As I went about decontaminating my roses, I pondered on the simple fact that a light colored and or fragrant rose attracts such insects. Light, in general, attracts bugs. How interesting that sometimes though as we may live out a lifestyle of worship as the light of the world and emit a sweet aroma as daily living sacrifices, or simply as good, empathetic people, we too can attract pestilence in our lives. It would seem the more you blossom as a fragrant, light colored rose in God’s garden, those who choose to reject God, His ways, and do evil, find themselves harboring contempt towards you. Perhaps they don’t understand or more specifically, don’t want to understand. In fact, to them, your decision to strive to obey God’s teachings in Torah, which is defined as light (Psalm 119:105-106; Proverbs 6:23) and to live a lifestyle that reflects His light, may be more like a stench in their nostrils than an inviting fragrance.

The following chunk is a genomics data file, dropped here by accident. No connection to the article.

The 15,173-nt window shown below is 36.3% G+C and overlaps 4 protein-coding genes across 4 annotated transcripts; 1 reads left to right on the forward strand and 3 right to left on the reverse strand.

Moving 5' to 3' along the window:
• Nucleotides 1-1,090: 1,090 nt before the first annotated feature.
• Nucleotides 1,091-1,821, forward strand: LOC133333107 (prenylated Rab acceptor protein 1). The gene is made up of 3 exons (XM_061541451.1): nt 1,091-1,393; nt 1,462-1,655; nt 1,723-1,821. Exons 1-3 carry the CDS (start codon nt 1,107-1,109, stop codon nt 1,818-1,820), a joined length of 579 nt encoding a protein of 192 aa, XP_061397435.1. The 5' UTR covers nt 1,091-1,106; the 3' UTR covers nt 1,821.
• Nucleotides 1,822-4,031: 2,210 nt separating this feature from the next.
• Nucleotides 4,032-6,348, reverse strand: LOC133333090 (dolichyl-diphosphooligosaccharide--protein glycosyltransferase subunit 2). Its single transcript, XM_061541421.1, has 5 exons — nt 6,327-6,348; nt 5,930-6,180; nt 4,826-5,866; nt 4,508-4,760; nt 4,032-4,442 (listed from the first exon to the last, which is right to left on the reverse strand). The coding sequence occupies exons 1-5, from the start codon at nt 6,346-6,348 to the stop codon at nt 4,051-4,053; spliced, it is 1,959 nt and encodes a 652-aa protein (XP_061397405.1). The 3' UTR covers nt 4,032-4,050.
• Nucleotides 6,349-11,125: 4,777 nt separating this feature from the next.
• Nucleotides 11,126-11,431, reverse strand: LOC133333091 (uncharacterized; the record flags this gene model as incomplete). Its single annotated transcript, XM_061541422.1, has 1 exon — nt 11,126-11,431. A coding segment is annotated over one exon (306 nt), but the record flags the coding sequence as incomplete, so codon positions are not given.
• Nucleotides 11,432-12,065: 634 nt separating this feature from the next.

​In particular, have you ever overcome something horrific while giving God all the glory for helping you be victorious? Some would have preferred to see you suffer or succumb to the thrip infestation as it sucked all joy from your petals of praise. Instead, you were willing to be anointed with God’s neem oil, if you will, or you chose to bask in His light rather than the darkness seemingly attacking you. You chose to thrive despite the thrips. You overcame your enemy and walked out of that battle with the enemy’s goods because you, through God’s grace, turned the experience into something beautiful as it molded your character. By doing so, you are emitting the sweet fragrance God enjoys as you triumphantly obey Him through thistles, thorns, and even thrips!

‘Memorial Day’, a highly fragrant hybrid-tea.

Ever-Blooming During the Good, the Bad, and the Bugly: An Aphid Attack

Aphids attack a rose (photo courtesy of GardenTech)

An Aphid Attack

​Spring, in all its glory, has a marvelous way of resurrecting my spirit. A spirit that seemingly had lost all hope in the blustery cold winter months. The hints of life burgeoning in my garden stirs renewed hope and energy within my aching bones. How exciting to see new canes sprawling out as if stretching from an oppressing winter! The new red leaves bursting in color declare, “I’m alive just waiting to bestow glorious blooms!”